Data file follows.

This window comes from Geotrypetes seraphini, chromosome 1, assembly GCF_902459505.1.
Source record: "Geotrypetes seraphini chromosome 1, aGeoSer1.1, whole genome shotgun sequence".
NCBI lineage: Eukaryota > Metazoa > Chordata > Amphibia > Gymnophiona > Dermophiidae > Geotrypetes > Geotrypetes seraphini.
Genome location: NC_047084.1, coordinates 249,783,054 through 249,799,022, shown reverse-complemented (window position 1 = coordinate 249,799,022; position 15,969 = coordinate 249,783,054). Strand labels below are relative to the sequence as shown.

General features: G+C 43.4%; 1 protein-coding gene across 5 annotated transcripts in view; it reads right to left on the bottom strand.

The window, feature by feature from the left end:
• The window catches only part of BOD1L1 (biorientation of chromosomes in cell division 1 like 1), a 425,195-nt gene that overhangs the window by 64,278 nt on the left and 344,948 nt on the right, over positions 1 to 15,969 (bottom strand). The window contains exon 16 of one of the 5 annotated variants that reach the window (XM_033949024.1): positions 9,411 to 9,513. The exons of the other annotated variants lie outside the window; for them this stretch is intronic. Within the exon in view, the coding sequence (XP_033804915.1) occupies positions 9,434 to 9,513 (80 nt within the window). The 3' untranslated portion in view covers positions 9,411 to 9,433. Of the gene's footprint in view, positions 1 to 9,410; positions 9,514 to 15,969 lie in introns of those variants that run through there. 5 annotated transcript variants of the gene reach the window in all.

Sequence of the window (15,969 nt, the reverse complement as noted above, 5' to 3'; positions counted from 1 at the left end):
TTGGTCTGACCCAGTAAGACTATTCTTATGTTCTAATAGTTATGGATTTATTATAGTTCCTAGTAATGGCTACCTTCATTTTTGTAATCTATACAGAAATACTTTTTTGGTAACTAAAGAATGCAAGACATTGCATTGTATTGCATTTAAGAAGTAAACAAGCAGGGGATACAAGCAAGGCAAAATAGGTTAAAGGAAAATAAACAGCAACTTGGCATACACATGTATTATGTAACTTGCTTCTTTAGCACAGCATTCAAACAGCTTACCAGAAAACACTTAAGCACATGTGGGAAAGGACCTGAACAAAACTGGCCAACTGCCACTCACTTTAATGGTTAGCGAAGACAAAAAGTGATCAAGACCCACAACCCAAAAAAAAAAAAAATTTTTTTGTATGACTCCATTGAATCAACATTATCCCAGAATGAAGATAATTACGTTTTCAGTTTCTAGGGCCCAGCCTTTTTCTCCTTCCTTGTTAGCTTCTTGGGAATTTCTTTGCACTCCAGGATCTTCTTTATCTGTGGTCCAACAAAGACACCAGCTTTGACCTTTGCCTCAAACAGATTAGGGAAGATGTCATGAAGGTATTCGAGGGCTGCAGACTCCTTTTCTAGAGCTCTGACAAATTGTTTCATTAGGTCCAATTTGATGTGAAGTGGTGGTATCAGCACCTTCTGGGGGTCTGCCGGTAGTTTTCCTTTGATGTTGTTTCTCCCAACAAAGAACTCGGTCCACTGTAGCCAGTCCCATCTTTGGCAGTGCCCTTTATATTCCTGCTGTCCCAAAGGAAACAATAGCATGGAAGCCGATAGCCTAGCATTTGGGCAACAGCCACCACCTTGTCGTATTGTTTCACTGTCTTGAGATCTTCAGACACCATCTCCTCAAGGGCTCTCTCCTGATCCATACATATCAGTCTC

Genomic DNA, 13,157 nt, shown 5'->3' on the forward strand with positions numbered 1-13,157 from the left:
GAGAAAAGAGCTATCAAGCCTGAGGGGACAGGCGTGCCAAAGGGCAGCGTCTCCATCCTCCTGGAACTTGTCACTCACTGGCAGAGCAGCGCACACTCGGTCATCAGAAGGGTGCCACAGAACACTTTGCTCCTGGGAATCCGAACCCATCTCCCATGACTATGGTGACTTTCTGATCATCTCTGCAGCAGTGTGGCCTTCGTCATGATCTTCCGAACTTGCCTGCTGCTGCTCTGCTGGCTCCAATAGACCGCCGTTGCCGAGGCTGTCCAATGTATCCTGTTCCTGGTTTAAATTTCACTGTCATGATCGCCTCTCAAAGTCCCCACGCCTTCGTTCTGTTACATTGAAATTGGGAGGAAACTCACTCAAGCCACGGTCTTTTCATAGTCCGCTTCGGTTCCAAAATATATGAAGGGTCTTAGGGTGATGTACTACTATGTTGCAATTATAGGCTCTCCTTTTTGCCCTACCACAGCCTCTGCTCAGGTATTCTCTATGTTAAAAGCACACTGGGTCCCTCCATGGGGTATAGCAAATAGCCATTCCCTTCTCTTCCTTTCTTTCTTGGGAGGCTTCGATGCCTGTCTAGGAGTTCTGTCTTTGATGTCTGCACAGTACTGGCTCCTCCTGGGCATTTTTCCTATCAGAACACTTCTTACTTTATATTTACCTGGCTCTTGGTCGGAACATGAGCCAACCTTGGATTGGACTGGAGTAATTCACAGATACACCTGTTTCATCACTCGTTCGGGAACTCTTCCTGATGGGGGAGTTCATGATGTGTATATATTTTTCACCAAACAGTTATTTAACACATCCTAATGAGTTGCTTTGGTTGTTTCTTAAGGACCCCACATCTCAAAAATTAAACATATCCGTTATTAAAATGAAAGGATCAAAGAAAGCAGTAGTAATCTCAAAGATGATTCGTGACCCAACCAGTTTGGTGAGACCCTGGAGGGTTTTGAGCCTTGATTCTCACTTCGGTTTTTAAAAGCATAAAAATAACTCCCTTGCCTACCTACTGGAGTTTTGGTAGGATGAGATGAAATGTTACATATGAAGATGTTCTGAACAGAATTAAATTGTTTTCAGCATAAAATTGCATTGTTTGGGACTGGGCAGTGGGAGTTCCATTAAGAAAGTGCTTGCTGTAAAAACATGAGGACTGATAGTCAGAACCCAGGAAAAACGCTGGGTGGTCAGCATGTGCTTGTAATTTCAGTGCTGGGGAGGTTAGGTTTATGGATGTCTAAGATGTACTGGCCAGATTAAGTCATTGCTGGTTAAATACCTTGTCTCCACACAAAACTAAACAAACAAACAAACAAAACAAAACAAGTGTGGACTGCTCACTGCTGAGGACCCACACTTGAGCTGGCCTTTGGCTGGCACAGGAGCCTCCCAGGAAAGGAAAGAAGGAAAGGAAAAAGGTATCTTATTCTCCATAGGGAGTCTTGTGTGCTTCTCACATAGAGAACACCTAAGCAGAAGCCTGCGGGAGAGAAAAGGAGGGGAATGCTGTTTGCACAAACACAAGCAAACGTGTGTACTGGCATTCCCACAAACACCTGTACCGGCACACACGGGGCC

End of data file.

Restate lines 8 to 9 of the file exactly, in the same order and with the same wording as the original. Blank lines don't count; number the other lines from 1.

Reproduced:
Sequence of the window (15,969 nt, the reverse complement as noted above, 5' to 3'; positions counted from 1 at the left end):
TTGGTCTGACCCAGTAAGACTATTCTTATGTTCTAATAGTTATGGATTTATTATAGTTCCTAGTAATGGCTACCTTCATTTTTGTAATCTATACAGAAATACTTTTTTGGTAACTAAAGAATGCAAGACATTGCATTGTATTGCATTTAAGAAGTAAACAAGCAGGGGATACAAGCAAGGCAAAATAGGTTAAAGGAAAATAAACAGCAACTTGGCATACACATGTATTATGTAACTTGCTTCTTTAGCACAGCATTCAAACAGCTTACCAGAAAACACTTAAGCACATGTGGGAAAGGACCTGAACAAAACTGGCCAACTGCCACTCACTTTAATGGTTAGCGAAGACAAAAAGTGATCAAGACCCACAACCCAAAAAAAAAAAAAATTTTTTTGTATGACTCCATTGAATCAACATTATCCCAGAATGAAGATAATTACGTTTTCAGTTTCTAGGGCCCAGCCTTTTTCTCCTTCCTTGTTAGCTTCTTGGGAATTTCTTTGCACTCCAGGATCTTCTTTATCTGTGGTCCAACAAAGACACCAGCTTTGACCTTTGCCTCAAACAGATTAGGGAAGATGTCATGAAGGTATTCGAGGGCTGCAGACTCCTTTTCTAGAGCTCTGACAAATTGTTTCATTAGGTCCAATTTGATGTGAAGTGGTGGTATCAGCACCTTCTGGGGGTCTGCCGGTAGTTTTCCTTTGATGTTGTTTCTCCCAACAAAGAACTCGGTCCACTGTAGCCAGTCCCATCTTTGGCAGTGCCCTTTATATTCCTGCTGTCCCAAAGGAAACAATAGCATGGAAGCCGATAGCCTAGCATTTGGGCAACAGCCACCACCTTGTCGTATTGTTTCACTGTCTTGAGATCTTCAGACACCATCTCCTCAAGGGCTCTCTCCTGATCCATACATATCAGTCTC